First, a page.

Rice asked Riley similar questions to what he had asked other police officers Wednesday, inquiring about his background, education, certification and his role in responding to the incident.

Riley wrote a report following the incident including things such as road conditions, temperature among other details regarding the crash. When Rice asked permission to admit the report as evidence, Scroggie objected claiming the report included opinion.

Scroggie argued that labeling the roads as dry in the report was an opinion, as no one could say any road is completely dry or clean. Scroggie also said the temperature recorded in the report was an opinion as Riley had not recorded a specific temperature, rather he chose the option on the report that read, “freezing.”

Rice was given an opportunity to continue questioning Riley and revisited the topic of road conditions, inquired about tire tracks and how speeding and alcohol were involved in the crash. Rice argued that the opinions Scroggie spoke of were simply observations.

Prokes allowed the report to be admitted as evidence in full. Upon admitting the evidence, Prokes called for a lunch break.

While waiting for everyone to return from lunch, those in the gallery socialized. Catterson could be seen speaking with his family in an animated manner. McCoy's mother sat amongst family friends, chatting while occasionally clutching a necklace with her daughter’s face on it accompanied by a necklace that featured angel wings.

Prokes entered the courtroom and made his way to the judge’s chair, he set down his cane; framed by an American flag and the Missouri state flag, he zipped up his robe and asked for everyone to stand as the jury filed into the jury box.

Elizabeth Kogan, the third witness of the day, came from the Missouri Highway Patrol crime lab in Jefferson City. Kogan is a toxicology analyst and was the one to test Catterson’s blood.

Kogan explained how she tests, stores and transports blood within the lab and said her results showed Catterson had a blood alcohol content of .235.

She explained that at .03 and .05 an average person will start to display signs of intoxication, but at a .235 one could expect to see a person heavily intoxicated experiencing impaired vision, impaired balance and coordination, impaired perception and comprehension, poor reaction time, slurred speech and vomiting.

Kogan also said there is a chance that Catterson’s blood alcohol content was higher at the time he began to operate his vehicle if his body had not yet begun attempting to eliminate the alcohol in his system.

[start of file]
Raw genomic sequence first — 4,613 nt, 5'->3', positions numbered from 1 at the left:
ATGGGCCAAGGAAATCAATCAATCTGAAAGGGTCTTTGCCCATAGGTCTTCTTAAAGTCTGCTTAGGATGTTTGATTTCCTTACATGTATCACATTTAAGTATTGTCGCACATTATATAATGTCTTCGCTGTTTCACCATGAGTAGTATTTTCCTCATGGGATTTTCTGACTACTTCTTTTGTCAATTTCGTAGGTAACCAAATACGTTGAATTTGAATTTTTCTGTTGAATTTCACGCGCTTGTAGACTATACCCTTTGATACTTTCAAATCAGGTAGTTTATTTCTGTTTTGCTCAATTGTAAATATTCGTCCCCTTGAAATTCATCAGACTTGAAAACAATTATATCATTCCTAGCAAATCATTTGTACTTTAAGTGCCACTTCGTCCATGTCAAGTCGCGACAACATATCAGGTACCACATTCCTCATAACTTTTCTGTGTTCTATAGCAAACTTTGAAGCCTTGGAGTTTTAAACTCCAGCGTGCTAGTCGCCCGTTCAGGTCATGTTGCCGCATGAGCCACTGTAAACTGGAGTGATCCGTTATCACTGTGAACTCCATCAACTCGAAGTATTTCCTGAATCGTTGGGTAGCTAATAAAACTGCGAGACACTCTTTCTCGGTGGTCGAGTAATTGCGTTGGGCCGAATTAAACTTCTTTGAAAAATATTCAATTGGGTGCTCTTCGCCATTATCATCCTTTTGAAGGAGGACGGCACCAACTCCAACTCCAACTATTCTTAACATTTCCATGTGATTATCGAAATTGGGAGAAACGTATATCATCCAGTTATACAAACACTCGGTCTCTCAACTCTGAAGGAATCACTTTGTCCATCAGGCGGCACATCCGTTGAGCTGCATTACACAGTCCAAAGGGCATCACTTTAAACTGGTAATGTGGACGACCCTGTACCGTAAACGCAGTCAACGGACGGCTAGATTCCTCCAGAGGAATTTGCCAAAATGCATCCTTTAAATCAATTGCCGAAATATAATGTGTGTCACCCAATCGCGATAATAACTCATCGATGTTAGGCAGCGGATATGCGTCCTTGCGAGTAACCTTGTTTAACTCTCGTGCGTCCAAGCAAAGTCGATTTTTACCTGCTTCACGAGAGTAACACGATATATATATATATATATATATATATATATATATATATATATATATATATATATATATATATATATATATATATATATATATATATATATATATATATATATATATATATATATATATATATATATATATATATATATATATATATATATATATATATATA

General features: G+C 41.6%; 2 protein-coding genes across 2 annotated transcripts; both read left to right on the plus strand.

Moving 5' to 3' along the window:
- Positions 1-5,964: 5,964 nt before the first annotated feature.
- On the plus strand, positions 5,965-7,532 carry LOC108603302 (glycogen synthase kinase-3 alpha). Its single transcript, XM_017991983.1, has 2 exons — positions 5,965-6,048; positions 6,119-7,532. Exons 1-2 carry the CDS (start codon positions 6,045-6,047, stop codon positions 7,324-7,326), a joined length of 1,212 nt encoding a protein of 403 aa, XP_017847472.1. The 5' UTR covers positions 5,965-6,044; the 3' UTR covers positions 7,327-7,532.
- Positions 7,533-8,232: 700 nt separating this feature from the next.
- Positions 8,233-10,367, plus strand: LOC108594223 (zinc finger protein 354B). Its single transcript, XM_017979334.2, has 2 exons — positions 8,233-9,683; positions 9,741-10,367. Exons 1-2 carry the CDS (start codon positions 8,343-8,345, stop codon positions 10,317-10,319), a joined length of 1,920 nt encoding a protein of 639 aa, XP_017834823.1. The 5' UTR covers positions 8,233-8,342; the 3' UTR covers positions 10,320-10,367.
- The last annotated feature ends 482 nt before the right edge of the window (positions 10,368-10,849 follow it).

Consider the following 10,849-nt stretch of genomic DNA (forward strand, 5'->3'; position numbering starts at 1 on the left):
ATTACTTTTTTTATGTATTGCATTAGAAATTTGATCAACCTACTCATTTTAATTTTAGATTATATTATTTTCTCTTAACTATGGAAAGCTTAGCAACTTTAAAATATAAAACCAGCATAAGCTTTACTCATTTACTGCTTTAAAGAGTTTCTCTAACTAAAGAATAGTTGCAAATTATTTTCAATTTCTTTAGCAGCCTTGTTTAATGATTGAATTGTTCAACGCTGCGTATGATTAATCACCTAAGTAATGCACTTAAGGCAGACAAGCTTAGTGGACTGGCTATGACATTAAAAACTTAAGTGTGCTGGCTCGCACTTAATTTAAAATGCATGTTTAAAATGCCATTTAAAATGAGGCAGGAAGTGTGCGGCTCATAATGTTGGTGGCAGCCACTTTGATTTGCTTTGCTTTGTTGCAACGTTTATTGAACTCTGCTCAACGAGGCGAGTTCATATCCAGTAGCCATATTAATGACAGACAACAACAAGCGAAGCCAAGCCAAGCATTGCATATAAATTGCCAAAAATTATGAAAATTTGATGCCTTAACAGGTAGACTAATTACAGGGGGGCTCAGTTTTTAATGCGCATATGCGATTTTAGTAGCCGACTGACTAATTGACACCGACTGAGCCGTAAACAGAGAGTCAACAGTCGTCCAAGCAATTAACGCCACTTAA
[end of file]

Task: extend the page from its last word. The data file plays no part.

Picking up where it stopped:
Maryville Public Safety Officer John Vaught was next to be called to the stand.

Vaught explained his role in responding to the incident. Vaught drove the ambulance to the hospital after and helped with chest compressions on McCoy on the way from the ambulance into the hospital. Vaught stayed at the hospital, speaking of how once they arrived CPR was performed on McCoy for several minutes, but Dr. John Symonds eventually stopped efforts because they were not successful in reviving her.

Upon leaving the hospital, Vaught returned to the crash site to take photos for evidence. After Rice had permission from the judge to admit the photos for evidence, they were shown blown up and placed on large, white poster boards displayed on easels.

The series of photos displayed the front of Catterson’s truck which had sustained severe damage, the deployed airbags on the inside of the truck, a tire that had fallen off his truck and lay in the snow across the street and tire tracks from the intersection of fourth street and Buchanan that crossed into the wrong lane and then veered into The Palms.

While looking through the photos of the tire tracks, McCoy’sm suitemate Riley Buckman leaned forward placing her arms on the top of the bench in front of her. She rested her head on her arms and began sobbing quietly, bouncing her leg. A woman sitting on the bench in front of her reached back to console her.

McCoy’s mother stood in the aisle to the right of the bench Buckman was sitting on, tears streaming down her face watching as Vaught detailed the route the truck took just moments before crashing into the building and killing her daughter.

Once the photos had been put away, Maryville Public Safety detective Ryan Glidden was called to the stand and the woman who had been consoling Buckman grabbed a tissue and covered her face, attempting to muffle her cries.

Glidden testified that he had requested Catterson be taken to the hospital to have blood drawn to test his blood alcohol content. He also ordered for McCoy’s body to be transported for an autopsy.

Glidden was dismissed after answering several questions and one more witness remained.

Following the last witness, Prokes had the jury deliberate on how to move forward with the trial. Due to the late start Tuesday, Feb. 12, Prokes discussed the possibility of having to come in Saturday for deliberation.

The trial will continue at 9 a.m. Friday with four witnesses left to testify and the remaining evidence to be presented in the Division I Courtroom at the Nodaway County Courthouse.